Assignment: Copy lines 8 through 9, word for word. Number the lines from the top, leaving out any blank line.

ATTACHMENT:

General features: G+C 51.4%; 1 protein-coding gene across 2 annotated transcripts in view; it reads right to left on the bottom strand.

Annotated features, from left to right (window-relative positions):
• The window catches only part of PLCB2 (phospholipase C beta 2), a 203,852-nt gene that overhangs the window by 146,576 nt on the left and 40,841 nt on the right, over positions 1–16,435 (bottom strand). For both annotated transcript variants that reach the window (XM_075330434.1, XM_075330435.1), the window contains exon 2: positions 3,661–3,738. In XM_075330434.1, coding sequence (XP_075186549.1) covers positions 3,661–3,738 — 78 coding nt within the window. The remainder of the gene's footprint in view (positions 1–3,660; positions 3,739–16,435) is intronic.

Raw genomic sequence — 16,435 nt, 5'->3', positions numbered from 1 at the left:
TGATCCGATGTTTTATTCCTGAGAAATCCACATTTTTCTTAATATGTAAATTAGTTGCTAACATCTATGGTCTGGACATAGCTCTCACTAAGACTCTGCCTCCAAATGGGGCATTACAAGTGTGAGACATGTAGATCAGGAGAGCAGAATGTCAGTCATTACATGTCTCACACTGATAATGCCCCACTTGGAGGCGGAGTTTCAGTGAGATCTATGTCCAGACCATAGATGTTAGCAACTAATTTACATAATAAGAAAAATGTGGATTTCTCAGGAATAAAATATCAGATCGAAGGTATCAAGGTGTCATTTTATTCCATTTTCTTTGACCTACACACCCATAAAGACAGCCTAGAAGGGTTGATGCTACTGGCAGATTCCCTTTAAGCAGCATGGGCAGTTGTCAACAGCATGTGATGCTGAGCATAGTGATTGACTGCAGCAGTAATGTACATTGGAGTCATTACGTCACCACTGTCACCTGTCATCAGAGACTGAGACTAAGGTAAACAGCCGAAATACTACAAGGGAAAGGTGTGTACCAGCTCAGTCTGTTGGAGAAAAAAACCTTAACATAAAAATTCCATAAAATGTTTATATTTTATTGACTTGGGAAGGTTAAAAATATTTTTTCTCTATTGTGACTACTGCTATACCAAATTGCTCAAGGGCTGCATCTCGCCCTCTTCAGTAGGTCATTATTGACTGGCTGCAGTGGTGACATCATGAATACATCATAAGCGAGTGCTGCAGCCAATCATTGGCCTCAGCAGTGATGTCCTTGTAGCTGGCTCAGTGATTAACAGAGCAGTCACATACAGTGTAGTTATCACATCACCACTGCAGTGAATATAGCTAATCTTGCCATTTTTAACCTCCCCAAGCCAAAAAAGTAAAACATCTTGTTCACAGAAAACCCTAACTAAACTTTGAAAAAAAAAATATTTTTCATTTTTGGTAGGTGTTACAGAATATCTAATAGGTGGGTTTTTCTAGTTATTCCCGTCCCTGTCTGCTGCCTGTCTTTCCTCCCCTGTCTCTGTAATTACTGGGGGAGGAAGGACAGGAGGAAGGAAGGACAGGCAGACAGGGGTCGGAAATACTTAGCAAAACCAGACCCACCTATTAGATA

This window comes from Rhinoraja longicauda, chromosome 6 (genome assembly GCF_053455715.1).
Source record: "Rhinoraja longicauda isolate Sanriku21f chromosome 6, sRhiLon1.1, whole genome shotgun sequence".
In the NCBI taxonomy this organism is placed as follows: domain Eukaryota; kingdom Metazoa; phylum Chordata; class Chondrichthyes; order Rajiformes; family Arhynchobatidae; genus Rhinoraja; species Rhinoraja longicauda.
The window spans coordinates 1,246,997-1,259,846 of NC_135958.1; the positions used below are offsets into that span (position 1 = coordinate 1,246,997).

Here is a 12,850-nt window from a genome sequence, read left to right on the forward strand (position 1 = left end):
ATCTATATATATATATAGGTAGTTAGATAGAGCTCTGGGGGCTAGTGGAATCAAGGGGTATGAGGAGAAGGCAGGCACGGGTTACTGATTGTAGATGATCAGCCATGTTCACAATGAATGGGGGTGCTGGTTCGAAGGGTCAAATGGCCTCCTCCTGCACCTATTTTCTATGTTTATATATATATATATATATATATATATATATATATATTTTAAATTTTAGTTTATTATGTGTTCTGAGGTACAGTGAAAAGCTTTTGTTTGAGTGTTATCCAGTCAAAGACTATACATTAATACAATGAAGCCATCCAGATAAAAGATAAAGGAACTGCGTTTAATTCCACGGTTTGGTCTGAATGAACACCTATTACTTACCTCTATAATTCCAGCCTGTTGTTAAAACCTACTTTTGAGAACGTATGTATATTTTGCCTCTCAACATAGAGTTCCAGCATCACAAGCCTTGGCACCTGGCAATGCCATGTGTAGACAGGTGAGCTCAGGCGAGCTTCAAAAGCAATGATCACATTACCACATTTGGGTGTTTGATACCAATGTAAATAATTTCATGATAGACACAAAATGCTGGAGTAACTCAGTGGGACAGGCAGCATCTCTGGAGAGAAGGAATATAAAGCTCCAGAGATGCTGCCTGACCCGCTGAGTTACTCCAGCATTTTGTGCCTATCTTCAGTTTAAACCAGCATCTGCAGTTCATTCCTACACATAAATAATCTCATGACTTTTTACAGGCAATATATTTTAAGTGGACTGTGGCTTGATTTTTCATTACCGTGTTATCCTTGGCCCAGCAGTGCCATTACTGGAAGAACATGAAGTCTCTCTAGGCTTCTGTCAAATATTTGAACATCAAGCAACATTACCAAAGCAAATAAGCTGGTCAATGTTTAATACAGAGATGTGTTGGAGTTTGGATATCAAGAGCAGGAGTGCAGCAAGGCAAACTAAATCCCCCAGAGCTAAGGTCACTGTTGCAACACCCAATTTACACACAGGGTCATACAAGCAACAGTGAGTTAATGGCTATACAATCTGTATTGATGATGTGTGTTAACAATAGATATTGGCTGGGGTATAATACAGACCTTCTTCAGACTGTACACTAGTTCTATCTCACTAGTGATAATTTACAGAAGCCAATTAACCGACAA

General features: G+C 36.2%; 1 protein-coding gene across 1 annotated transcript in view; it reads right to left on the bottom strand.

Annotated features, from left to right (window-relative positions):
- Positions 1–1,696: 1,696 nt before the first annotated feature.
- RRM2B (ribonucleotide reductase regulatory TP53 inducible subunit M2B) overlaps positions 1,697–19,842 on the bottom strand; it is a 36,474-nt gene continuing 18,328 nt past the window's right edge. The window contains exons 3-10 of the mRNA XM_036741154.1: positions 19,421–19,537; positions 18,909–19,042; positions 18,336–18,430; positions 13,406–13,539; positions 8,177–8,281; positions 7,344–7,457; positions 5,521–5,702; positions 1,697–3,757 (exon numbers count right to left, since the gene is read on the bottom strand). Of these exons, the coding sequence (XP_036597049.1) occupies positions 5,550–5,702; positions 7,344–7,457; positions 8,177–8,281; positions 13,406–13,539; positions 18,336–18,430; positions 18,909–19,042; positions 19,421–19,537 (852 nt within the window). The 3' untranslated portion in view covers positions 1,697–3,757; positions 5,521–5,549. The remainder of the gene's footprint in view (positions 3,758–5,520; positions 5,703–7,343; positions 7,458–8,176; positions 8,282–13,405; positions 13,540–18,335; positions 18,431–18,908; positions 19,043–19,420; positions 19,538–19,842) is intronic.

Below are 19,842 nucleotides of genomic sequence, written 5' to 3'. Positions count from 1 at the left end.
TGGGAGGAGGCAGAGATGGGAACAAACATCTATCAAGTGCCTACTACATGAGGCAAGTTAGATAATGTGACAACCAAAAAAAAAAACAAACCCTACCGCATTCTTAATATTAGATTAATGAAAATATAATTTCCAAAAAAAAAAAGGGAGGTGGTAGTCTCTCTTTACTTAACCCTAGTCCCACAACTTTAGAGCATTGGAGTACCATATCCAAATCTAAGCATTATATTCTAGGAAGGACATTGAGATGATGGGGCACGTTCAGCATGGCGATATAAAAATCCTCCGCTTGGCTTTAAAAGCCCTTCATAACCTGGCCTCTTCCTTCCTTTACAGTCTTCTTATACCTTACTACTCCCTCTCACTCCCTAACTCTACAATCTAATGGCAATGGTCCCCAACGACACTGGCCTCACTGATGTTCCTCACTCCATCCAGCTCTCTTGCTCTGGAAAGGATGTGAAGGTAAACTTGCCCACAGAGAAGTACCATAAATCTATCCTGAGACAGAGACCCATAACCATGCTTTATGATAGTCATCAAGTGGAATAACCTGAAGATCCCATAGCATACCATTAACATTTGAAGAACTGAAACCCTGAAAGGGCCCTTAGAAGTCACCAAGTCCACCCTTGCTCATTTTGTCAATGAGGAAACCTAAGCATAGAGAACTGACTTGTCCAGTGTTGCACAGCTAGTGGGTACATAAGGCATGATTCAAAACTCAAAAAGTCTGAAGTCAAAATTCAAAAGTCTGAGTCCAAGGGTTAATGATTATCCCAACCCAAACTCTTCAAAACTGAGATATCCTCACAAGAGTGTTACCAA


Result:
In the NCBI taxonomy this organism is placed as follows: domain Eukaryota; kingdom Metazoa; phylum Chordata; class Chondrichthyes; order Rajiformes; family Arhynchobatidae; genus Rhinoraja; species Rhinoraja longicauda.
The window spans coordinates 1,246,997-1,259,846 of NC_135958.1; the positions used below are offsets into that span (position 1 = coordinate 1,246,997).